Robert Wild

Robert Wild
Full-Time MBA Class of 2024

Professional Roles and Achievements


  • Academic Roles: ESADE Consulting Club Board Member.
  • Activities: Mountaineering and Trekking
  • Summited the highest mountains in Africa and Europe, Mount Kilimanjaro and Mount Elbrus


-MBA Batch of 2024

-Bayes Business School, Bachelor of Science in Investment and Risk Management 2017

What is invisible but essential about YOU? or ESADE? or Barcelona?

“One invisible but essential fact about me is that I have deep passion for mountain sports, particularly mountaineering. Not only do I derive a great deal of happiness and achievement from this sport, but I have found it to be extremely humbling and an excellent form of character building.

What started as out as a small hike up a hill in Malaysia developed into a full-blown desire to climb mountains that were bigger, higher and more challenging. At fourteen years old, I became the youngest Singaporean (a much younger Singaporean would take this title years later!) to summit Mount Kilimanjaro and in 2018, I would go on to summit Mount Elbrus in Russia. After the MBA, I aim to complete the seven summit challenge which entails climbing the highest mountain on each continent (I have five left).

I’d like to share three lessons that I have kept from my climbing endeavors over the last fifteen years.

1) You win some, you lose some. Despite the best preparation, equipment, and planning, there will always be factors outside of your control in the mountains. The weather might decide to turn bad, forcing you to abandon a summit attempt weeks in the making. The same goes for the rest of life, you are going to lose some battles; what matters is that you shrug it off quickly, avoid the blame game, and move on to the next battle.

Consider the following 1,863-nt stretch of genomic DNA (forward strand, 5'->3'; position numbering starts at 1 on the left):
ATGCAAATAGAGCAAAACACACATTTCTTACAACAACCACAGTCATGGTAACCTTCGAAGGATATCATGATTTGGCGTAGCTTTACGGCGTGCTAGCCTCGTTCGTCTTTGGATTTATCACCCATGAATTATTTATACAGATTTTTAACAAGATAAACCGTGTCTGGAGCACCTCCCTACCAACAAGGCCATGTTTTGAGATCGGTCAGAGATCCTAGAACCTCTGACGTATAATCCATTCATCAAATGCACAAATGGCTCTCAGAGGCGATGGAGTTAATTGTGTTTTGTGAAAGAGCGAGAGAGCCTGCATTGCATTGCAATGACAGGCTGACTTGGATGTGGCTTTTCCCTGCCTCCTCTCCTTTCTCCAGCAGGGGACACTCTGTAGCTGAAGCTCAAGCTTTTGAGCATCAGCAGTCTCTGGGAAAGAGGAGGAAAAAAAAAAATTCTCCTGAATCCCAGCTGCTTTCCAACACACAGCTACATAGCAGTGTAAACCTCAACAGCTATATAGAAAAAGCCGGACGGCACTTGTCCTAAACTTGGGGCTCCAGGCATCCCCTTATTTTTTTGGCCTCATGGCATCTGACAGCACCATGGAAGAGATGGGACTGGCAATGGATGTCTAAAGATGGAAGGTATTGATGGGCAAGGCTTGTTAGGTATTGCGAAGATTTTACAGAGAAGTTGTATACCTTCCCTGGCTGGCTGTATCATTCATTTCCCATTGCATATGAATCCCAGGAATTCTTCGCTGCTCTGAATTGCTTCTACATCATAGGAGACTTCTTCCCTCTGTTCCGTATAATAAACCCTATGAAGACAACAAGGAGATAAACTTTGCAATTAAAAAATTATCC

2) This too shall pass. Every emotion – the highest of highs and lowest of lows – passes in time. Succeeding in a climb that took months of preparation feels great for a few days before the euphoria passes, and similarly, the disappointment of failing to summit a mountain passes quickly. Remember that all moments in life, both happy and sad, will eventually pass. Stay humble in your victories and stay positive in your defeats.

3) Mind over matter. While everyone has a physical limit, our brains are programmed to protect us and often cause us to think that we are at our limits when in fact, we can push much further. Summit days on mountains are often extremely long and it is common for climbers to reach a point where one’s mind becomes the biggest enemy; an inner voice telling you to give up and turn around every minute. The same goes for other aspects of life – take that step and push yourself one step further whenever your mind tells you to give up.”

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